“Is this your first time in Salt Lake City?”


“Impossible to not be impressed, isn’t it.” The view from the window included the downtown area, Temple Square and the mountains beyond.


“I’ve always enjoyed the time I’ve spent in this city.” Smith’s voice trailed off in a way that seemed out-of-place. It was as if he knew that he would never see the city again or that something was going to change.

“But, enough of that,” he said, suddenly businesslike, “have you been having fun playing cat and mouse with Dunning and Kruger?”

The question was abrupt, much more Smith’s usual style. Rachel dropped her eyes and blushed.

“Well,” but she got no further.

“Don’t worry about it. They need to be kept on their toes.”

Rachel looked up, surprised, and made eye contact with Smith, something that she had been dreading.

“That’s really nothing to do with why I am here.”


“Yes. I actually came here because I have another assignment that I think you would be perfect for. Time sensitive. Interested?”

“Well,” Rachel was horrified. No, she didn’t want to be anywhere else but Salt Lake City right now. She had a plan to avoid registering for World Monetary Union so that she could escape to the Christian refugee camp in Southern Utah. ”What about the mission here? I thought that this was a high priority.”

“Sure, but baby sitting a computer could be done by any of several people I can bring in. It is your unique talents that I am in need of.” He gave her a knowing look. He attempted a kind smile.

Rachel frowned, “Really? Which unique talents?” she was confused now.

“Nevermind.” Smith seemed slightly frustrated that an attempt at innuendo has been completely missed, and he looked at Rachel sternly, “I’m offering you a chance to leave this assignment now, and take on one that is a higher priority.”

“But,” Rachel was completely out maneuvered and didn’t have a response. Smith turned back to his contemplation of the view out the window.

“You know, there are some who are convinced that you only requested this assignment because you are a Christian and you are planning join the refugees in Southern Utah.”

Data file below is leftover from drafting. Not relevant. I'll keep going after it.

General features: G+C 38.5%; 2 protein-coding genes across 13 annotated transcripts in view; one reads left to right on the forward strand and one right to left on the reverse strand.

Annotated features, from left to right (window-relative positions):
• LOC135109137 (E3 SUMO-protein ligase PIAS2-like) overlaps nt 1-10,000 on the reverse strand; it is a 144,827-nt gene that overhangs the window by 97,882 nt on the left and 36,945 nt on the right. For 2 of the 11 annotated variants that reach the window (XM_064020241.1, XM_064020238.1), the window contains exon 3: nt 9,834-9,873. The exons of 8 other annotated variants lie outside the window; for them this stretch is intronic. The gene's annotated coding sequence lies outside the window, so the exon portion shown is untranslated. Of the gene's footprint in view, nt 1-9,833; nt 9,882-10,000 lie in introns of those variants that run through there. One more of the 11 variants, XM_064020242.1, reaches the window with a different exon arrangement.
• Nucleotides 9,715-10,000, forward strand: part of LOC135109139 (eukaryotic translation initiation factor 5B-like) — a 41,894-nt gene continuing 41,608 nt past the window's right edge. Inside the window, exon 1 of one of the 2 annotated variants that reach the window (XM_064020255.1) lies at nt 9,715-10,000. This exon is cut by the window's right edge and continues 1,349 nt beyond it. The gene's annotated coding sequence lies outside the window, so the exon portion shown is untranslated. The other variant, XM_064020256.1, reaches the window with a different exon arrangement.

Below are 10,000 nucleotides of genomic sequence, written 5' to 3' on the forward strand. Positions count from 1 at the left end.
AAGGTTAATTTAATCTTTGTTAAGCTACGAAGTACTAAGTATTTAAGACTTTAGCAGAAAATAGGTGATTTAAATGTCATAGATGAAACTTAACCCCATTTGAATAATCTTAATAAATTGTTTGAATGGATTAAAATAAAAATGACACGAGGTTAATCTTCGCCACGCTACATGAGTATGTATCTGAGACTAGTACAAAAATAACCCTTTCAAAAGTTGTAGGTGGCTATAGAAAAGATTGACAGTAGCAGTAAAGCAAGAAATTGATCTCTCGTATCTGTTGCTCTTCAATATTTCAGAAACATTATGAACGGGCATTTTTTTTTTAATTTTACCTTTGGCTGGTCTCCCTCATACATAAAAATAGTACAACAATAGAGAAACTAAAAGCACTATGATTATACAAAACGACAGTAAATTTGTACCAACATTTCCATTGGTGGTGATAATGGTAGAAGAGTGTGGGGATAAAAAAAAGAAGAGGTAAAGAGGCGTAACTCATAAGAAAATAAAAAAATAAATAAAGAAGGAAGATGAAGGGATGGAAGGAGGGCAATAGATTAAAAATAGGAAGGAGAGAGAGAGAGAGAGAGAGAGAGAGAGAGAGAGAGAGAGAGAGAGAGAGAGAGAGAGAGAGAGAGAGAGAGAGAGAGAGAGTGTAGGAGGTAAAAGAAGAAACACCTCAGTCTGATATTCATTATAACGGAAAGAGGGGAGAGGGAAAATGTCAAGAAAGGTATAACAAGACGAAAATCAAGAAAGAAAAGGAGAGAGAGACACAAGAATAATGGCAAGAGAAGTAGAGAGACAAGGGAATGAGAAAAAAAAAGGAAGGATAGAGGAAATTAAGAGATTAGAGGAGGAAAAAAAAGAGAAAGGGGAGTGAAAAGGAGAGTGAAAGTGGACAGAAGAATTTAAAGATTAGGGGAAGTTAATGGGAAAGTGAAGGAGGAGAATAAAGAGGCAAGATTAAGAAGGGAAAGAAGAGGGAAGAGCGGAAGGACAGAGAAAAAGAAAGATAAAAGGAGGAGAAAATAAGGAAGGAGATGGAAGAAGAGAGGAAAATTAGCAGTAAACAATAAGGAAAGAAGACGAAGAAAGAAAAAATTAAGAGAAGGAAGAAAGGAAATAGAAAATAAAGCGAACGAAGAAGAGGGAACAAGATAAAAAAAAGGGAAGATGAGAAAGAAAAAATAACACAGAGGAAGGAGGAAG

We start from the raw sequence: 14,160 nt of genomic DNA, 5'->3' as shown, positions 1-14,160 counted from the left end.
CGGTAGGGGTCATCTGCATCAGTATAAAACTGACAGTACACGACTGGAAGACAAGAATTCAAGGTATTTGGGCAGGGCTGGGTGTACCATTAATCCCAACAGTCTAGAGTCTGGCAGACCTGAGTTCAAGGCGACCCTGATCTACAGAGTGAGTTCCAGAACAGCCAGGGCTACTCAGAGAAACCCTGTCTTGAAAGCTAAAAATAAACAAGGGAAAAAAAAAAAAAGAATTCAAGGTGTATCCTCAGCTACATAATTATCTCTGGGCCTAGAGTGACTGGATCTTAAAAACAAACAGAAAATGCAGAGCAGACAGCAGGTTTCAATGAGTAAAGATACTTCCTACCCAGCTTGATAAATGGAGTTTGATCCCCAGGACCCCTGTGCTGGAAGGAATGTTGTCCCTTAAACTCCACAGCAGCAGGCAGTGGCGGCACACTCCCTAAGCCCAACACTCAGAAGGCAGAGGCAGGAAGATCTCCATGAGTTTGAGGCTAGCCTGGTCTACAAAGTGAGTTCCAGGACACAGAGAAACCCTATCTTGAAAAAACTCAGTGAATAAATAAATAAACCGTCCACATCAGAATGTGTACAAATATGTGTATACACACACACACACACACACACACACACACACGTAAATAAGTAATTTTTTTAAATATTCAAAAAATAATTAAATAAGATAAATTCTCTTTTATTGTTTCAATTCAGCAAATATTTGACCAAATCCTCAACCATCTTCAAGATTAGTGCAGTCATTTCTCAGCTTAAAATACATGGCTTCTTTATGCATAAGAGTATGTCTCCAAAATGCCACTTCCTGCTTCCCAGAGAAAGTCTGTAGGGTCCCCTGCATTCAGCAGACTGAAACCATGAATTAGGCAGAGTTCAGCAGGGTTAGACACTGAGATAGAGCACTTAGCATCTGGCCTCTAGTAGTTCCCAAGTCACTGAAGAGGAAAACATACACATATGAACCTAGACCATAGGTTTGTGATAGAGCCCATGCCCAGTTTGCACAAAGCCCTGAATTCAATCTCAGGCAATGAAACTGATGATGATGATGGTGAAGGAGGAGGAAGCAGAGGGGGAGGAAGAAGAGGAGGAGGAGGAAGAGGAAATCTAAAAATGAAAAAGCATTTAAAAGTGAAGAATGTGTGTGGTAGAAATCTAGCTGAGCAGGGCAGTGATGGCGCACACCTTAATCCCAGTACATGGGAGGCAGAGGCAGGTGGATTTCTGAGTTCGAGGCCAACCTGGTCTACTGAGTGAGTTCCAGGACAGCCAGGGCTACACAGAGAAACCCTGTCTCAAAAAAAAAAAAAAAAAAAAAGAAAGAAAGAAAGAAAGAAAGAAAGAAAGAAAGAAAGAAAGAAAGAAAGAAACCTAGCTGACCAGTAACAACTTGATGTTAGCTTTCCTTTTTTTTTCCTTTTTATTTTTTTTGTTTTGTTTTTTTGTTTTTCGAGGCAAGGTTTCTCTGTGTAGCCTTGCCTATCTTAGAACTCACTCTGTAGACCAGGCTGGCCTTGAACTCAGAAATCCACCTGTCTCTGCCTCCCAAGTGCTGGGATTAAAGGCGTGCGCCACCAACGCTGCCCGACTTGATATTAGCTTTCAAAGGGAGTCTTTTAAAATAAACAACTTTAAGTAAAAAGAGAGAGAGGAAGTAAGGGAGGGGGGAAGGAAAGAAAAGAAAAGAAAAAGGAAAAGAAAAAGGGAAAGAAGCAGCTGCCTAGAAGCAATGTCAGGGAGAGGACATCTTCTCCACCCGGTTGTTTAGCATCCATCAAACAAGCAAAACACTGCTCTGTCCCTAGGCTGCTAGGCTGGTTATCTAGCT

“That’s ridiculous,” she snorted, but was thankful that Smith hadn’t been looking at her when she said it.

“Ridiculous? Why do you say that? There have been several high-profile people defect to join that band of outcasts.” He turned to Rachel and raised his eyebrows. “There are even a few who suspect that our President may be about to.”

“You can’t be serious?”

“I’m always serious, Ms. Robbins.”


“So. Back to my question. If you aren’t planning to defect to Southern Utah, and there is no other compelling reason for you to stay in Salt Lake City, why don’t you accept the opportunity I’m offering you?”

Rachel couldn’t answer. She was gutted and floundering for a way to respond.

“Unless there is a reason compelling you to stay here?” He said wryly, even though Rachel was hiding the fact that she was gasping for air and didn’t have a clue what he was talking about. She smiled weakly, just trying to breathe.

“Carlton Feathers?”

A large burst of air escaped her at last, which could have seemed like an explosive sigh. “Carlton?” she asked, completely confused.

“I know that this is none of my business, but are you romantically involved with Carlton?”

Rachel’s eyes widened in horror at the thought, and she squeaked slightly before turning quickly away and blushing red to the roots of her hair. Not only was the thought of a romantic relationship with Carlton utterly repugnant, but is was the last thing she had thought of in her decision to come to Salt Lake City.

“I’m sorry,” Smith droned on behind her, “I didn’t mean to embarrass you.”

Yet Smith had just given her the excuse she needed to give a plausible reason for staying in Salt Lake City. If she could keep a straight face and avoid wincing when she said it, she could admit to being in love with Carlton and get Smith off her back. She took a deep breath and turned to face Smith.

Smith’s expression was a shock to her. Gone was the placid, self assuredness that always disarmed her. It was replaced by an expectantly pleading look. It reminded Rachel of a puppy that wanted a home. For the first time in the entire history of her interaction with Agent Smith, Rachel realized that he had a crush on her.

So now was the real danger. Evidently Smith had come to Salt Lake City in anticipation of something big happening, as if World Monetary Union wasn’t big enough, to offer her a special assignment that may in fact be of a personal and possibly intimate nature, and Rachel’s only means of avoiding that outcome was to pretend to be in a relationship with Carlton. It was like the ninth grade all over again. To refuse Smith now was certainly the end of her career in the Clandestine Services. To have to act out a relationship with Carlton was her worst nightmare. Then she remembered: she only had to make it to Friday.

“I’m in love with Carlton!” she blurted out, with a confusing wince. Then she smiled apologetically. Her eye twitched.